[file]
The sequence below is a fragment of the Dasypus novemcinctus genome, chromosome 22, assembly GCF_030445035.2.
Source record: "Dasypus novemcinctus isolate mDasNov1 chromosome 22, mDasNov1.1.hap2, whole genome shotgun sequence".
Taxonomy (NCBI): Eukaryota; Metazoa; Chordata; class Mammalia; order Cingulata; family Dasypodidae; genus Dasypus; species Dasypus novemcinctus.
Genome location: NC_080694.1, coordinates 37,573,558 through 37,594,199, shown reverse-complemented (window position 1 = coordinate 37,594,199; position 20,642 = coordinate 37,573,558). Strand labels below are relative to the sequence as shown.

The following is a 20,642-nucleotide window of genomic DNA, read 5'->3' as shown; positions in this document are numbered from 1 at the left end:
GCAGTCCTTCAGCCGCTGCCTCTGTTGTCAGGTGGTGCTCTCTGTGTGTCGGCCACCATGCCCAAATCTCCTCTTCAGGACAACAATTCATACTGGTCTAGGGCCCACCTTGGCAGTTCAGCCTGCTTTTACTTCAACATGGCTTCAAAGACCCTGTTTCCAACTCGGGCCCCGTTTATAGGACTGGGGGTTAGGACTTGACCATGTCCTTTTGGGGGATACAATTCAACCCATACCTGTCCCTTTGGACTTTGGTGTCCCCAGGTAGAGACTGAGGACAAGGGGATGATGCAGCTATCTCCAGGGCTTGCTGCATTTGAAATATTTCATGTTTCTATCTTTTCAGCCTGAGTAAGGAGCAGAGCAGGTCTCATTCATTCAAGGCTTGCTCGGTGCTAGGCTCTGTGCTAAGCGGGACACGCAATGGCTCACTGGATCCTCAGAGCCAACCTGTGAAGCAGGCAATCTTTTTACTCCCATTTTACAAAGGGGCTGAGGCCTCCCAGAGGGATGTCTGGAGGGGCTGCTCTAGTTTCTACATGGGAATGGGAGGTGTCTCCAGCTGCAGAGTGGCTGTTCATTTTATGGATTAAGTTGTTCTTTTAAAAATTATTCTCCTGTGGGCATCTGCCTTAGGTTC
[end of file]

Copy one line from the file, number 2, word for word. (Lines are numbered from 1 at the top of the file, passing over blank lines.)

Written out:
Source record: "Dasypus novemcinctus isolate mDasNov1 chromosome 22, mDasNov1.1.hap2, whole genome shotgun sequence".